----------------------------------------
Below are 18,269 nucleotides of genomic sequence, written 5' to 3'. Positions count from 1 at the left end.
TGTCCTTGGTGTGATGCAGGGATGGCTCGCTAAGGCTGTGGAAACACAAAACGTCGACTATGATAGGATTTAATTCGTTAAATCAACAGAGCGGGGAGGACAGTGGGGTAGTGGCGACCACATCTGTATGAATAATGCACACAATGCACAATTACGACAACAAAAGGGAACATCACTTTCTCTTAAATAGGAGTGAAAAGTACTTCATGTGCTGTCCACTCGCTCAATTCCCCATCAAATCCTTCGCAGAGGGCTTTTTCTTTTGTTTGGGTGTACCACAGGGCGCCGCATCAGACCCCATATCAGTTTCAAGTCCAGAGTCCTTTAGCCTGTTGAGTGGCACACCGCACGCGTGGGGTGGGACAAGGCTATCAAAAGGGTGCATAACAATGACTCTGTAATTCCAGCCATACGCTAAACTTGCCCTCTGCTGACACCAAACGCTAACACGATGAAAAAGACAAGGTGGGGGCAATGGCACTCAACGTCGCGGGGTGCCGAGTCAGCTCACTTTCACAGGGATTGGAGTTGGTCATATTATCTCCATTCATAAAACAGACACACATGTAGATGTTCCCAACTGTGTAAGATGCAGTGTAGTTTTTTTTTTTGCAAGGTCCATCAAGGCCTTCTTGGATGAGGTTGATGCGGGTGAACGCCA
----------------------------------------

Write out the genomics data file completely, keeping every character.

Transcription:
Below are 18,269 nucleotides of genomic sequence, written 5' to 3'. Positions count from 1 at the left end.
TGTCCTTGGTGTGATGCAGGGATGGCTCGCTAAGGCTGTGGAAACACAAAACGTCGACTATGATAGGATTTAATTCGTTAAATCAACAGAGCGGGGAGGACAGTGGGGTAGTGGCGACCACATCTGTATGAATAATGCACACAATGCACAATTACGACAACAAAAGGGAACATCACTTTCTCTTAAATAGGAGTGAAAAGTACTTCATGTGCTGTCCACTCGCTCAATTCCCCATCAAATCCTTCGCAGAGGGCTTTTTCTTTTGTTTGGGTGTACCACAGGGCGCCGCATCAGACCCCATATCAGTTTCAAGTCCAGAGTCCTTTAGCCTGTTGAGTGGCACACCGCACGCGTGGGGTGGGACAAGGCTATCAAAAGGGTGCATAACAATGACTCTGTAATTCCAGCCATACGCTAAACTTGCCCTCTGCTGACACCAAACGCTAACACGATGAAAAAGACAAGGTGGGGGCAATGGCACTCAACGTCGCGGGGTGCCGAGTCAGCTCACTTTCACAGGGATTGGAGTTGGTCATATTATCTCCATTCATAAAACAGACACACATGTAGATGTTCCCAACTGTGTAAGATGCAGTGTAGTTTTTTTTTTTGCAAGGTCCATCAAGGCCTTCTTGGATGAGGTTGATGCGGGTGAACGCCA